Mansudae Grand Monument
Just north of the Mansudae Grand Monument is the Chollima Statue – a bronze statue of the Korean Pegasus, the steed Chollima. It’s an...
Korean Revolution Museum
A visit to the museum behind the Mansudae Grand Monument is sometimes included on itineraries. Despite the museum’s rather misleading...
This is Pyongyang’s top recreation ground for the masses. Couples wander, families picnic and there are people playing guitars and...
Cinema, theatre and opera trips are possible (although rare), and while films, operas or plays aren't likely to be of a particularly...
Okryu, one of the city’s best-known restau- rants, is a recently renovated faux-traditional structure on the riverside that’s famed for...
Mansudae Grand Monument information
Lonely Planet review
Every itinerary features this larger-than-life bronze statue of the Great Leader, to which a statue of Kim Jong-il was added in 2012 following the Dear Leader’s death.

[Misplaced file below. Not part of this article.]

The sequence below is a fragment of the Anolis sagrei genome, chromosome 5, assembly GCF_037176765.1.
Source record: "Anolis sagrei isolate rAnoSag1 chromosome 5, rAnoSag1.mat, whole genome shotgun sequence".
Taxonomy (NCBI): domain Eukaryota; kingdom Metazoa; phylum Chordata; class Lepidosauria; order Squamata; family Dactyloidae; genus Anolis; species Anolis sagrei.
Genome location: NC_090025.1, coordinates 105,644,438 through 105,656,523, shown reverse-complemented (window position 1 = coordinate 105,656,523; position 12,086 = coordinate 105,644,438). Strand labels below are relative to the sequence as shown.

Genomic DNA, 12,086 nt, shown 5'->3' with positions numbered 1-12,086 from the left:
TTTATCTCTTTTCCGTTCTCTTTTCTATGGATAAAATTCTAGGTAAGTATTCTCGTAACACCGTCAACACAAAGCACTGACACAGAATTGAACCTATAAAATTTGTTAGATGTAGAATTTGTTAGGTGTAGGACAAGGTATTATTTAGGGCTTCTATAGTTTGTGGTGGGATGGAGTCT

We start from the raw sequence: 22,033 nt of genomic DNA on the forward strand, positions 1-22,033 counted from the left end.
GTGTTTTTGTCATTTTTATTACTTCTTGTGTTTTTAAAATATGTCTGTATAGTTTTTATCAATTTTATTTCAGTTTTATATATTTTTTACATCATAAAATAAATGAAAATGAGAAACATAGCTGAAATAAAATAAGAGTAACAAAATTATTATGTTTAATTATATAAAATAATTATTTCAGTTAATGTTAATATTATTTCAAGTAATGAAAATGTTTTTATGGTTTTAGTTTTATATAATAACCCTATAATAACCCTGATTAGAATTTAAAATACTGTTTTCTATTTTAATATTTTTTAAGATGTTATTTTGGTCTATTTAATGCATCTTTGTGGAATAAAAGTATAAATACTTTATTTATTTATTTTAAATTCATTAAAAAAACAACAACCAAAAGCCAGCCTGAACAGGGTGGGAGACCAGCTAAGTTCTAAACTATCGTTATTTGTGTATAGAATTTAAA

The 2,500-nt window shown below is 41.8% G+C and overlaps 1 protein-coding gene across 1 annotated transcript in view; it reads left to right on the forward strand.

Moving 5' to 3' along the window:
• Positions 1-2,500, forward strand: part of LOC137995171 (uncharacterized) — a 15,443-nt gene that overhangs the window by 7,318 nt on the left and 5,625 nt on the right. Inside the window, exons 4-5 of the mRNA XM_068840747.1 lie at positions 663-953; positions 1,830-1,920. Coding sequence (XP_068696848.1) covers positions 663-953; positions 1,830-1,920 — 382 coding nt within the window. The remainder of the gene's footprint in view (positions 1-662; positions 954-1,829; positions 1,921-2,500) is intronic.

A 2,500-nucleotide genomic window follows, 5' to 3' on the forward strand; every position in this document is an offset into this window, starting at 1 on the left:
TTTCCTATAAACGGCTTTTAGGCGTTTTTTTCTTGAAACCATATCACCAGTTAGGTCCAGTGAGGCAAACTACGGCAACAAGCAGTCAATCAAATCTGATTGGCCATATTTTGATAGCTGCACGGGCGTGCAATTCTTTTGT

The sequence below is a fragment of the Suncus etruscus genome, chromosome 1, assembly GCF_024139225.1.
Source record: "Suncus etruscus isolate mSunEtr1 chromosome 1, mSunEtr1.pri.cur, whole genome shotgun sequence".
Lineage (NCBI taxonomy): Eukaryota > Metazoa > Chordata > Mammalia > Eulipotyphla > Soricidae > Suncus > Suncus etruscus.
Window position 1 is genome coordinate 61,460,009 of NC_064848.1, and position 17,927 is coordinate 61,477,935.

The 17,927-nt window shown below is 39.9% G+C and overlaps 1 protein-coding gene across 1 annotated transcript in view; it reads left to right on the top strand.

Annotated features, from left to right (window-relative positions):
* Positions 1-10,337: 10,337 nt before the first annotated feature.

This is no memorial but rather was unveiled in 1972 to celebrate his 60th birthday. It was originally covered in gold leaf but apparently at the objection of the Chinese who were effectively funding the North Korean economy, this was later removed in favour of the scrubbed bronze on display today.
As the epicentre of the Kim cult, visitors need to be aware of the seriousness (officially at least) with which North Koreans consider this monument and the respect they believe foreigners should accord it. Your tour leader will usually buy flowers and elect one member of the group to place them at the statue’s feet. As this is done, the whole group will be expected to bow. Photographers will be instructed never to photograph one part of the monument – all pictures should be of the entire statue to avoid causing offence.